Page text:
Lindsay Lohan has suffered an initial loss in her leggings lawsuit. You may recall that the starlet and her 6126 business partner, Kristi Kaylor, filed a $1.1 million lawsuit in a Los Angeles federal court in 2012 against D.N.A.M. APPAREL INDUSTRIES, the company responsible for manufacturing her 6126 line. According to Lohan's complaint, D.N.A.M. infringed her trademarks, failed to pay her over $500,000 in royalties and other sums due to her in connection with the collection, and knowingly made false representations of significant facts, with the intent to deceive and induce Lohan to enter into the agreement. To this, D.N.A.M. countersued, with a $5 million breach of contract claim, alleging that LiLo’s hard-partying image devalued the brand.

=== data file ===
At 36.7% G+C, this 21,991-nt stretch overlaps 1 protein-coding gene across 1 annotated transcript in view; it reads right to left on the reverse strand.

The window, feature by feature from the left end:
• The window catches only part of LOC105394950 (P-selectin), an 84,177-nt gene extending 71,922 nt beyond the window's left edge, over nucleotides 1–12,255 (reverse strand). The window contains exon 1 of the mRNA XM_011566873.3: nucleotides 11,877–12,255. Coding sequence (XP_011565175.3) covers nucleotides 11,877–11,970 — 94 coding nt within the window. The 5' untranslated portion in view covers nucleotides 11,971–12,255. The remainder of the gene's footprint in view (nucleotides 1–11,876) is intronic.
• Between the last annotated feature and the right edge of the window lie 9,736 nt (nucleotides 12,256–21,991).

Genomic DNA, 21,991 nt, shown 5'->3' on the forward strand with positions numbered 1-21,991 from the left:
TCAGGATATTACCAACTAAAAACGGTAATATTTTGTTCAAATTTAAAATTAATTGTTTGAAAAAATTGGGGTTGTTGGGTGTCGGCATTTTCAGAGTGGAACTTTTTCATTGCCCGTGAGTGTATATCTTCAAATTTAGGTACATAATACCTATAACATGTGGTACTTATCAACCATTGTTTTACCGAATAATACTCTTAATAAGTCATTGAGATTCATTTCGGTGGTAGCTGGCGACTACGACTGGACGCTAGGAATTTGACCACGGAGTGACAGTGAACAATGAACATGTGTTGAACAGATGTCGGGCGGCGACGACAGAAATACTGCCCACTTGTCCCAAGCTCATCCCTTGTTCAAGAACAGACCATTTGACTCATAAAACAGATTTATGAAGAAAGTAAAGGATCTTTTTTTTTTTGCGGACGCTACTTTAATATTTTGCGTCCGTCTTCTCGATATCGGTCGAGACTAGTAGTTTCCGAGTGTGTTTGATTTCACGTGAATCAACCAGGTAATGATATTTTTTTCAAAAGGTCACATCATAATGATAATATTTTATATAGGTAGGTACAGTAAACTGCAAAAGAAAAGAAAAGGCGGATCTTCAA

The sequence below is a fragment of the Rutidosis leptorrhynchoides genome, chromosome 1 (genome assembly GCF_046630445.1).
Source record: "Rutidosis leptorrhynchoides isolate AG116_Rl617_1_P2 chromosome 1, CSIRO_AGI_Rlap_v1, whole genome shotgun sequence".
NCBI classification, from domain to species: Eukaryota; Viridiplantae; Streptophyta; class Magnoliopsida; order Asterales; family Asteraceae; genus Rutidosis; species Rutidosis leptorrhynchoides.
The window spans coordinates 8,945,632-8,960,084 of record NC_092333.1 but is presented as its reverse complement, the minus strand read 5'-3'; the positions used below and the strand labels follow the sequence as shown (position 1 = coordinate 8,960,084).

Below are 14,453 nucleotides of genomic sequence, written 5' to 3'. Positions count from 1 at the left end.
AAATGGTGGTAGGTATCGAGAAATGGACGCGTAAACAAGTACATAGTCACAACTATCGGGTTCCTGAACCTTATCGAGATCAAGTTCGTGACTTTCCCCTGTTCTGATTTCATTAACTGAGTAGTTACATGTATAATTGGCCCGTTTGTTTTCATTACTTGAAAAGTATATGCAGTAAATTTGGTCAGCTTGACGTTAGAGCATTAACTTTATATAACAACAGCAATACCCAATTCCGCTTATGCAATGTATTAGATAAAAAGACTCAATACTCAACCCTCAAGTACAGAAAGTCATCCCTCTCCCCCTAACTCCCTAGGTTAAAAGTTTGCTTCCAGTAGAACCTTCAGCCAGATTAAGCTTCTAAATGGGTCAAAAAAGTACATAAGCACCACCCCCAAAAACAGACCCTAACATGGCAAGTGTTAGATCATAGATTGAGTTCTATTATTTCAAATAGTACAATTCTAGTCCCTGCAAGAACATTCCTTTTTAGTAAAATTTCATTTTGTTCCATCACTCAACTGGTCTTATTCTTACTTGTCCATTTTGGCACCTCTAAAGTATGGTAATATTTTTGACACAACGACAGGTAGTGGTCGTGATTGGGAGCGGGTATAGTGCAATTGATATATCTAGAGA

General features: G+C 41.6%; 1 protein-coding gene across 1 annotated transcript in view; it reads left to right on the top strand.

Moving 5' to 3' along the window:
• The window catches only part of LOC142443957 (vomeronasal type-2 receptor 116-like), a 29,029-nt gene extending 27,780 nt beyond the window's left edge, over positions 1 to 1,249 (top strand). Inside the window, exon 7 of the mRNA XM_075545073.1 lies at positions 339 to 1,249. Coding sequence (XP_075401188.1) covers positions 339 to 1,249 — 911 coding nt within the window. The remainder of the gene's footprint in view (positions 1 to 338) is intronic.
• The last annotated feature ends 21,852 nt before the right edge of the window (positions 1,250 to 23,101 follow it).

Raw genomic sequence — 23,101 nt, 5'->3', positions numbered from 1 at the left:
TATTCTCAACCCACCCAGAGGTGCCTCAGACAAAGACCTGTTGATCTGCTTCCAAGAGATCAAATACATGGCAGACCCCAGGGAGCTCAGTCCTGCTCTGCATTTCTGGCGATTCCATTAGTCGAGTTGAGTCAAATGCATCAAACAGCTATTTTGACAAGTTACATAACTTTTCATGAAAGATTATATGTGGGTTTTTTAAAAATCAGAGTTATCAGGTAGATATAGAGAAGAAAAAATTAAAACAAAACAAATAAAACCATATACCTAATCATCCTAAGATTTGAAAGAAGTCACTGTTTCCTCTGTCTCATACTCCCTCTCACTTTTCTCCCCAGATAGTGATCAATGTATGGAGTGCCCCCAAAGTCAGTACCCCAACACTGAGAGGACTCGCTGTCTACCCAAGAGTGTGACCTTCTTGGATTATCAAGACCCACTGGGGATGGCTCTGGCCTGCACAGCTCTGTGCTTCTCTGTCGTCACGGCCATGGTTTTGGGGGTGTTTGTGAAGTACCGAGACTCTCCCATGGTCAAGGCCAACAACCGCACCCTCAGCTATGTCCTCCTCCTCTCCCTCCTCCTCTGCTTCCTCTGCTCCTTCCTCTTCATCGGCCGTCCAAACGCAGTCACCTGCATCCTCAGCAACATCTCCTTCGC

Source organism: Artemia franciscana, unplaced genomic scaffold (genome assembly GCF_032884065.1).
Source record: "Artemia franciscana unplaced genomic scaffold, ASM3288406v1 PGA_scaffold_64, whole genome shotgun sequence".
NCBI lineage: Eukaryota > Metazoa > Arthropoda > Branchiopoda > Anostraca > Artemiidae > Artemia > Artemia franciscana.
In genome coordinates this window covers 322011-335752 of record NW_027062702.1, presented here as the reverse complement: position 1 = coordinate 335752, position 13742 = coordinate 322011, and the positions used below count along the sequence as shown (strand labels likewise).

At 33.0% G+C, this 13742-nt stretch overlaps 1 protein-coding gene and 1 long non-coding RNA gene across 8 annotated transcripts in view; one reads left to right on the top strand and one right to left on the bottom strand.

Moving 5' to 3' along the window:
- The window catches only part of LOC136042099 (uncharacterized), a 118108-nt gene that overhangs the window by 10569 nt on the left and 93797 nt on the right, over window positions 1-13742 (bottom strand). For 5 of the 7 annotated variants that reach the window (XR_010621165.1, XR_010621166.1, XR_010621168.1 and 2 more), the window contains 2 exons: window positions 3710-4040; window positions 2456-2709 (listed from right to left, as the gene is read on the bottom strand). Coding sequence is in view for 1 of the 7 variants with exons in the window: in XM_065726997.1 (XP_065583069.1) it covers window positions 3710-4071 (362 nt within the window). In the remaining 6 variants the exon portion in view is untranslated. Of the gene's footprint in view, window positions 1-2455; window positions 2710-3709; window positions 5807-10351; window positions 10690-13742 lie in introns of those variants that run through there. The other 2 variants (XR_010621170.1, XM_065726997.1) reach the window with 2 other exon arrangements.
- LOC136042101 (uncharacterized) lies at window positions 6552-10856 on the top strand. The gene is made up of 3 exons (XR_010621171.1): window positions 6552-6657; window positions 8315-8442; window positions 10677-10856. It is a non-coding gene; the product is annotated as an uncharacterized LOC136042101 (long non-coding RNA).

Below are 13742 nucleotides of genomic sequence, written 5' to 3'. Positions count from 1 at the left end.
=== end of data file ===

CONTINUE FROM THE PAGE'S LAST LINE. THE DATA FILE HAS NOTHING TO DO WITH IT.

Well, as of this past week, the presiding judge dismissed Lohan's claim of fraud. This ruling follows a hearing, in which 6126 managing partner Kristi Kaylor, gave a declaration insisting that Lohan was dragged down by D.N.A.M.’s shady business practices and not her troubled personal life: “Lindsay’s personal issues had nothing to do with the loss of business. Prior to the license agreement being signed, Lindsay had two well-documented arrests and stays in rehab and the 6126 line flourished. The first year of the license agreement with DNAM the line did 2.3 million sales. It was [D.N.A.M.’s] production problems and accepting bank wires for international orders and never shipping the goods nor returning the money that plagued the line.”
Despite the dismissal of Lohan's fraud claim, two claims remain against D.N.A.M.: Trademark infringement and failure to pay royalties. The case is slated to return to court on May 1 in Los Angeles.